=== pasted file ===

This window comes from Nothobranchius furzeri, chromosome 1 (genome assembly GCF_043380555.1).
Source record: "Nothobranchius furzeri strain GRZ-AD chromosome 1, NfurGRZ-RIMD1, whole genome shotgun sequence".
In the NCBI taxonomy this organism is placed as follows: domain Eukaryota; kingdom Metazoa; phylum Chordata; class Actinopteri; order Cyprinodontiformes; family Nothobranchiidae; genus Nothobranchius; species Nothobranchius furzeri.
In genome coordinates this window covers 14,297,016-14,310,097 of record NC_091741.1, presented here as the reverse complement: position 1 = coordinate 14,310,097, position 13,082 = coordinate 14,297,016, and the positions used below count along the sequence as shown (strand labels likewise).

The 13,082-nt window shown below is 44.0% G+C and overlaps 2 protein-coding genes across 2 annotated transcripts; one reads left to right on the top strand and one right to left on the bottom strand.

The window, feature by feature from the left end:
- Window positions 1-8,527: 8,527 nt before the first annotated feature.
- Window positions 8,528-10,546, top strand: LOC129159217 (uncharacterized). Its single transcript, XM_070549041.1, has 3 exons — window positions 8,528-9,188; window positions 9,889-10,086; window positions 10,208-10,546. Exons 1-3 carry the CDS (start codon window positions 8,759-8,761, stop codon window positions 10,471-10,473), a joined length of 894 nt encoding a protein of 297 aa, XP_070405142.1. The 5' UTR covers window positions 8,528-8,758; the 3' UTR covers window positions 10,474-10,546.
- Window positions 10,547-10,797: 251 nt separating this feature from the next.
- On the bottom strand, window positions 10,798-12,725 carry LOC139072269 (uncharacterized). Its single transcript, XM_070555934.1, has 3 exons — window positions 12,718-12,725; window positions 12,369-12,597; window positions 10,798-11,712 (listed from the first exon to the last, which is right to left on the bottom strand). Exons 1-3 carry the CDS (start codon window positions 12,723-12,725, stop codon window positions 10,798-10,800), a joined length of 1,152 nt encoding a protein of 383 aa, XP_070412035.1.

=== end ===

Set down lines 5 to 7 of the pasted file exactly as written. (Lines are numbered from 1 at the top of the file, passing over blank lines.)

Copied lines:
The 13,082-nt window shown below is 44.0% G+C and overlaps 2 protein-coding genes across 2 annotated transcripts; one reads left to right on the top strand and one right to left on the bottom strand.

The window, feature by feature from the left end:
- Window positions 1-8,527: 8,527 nt before the first annotated feature.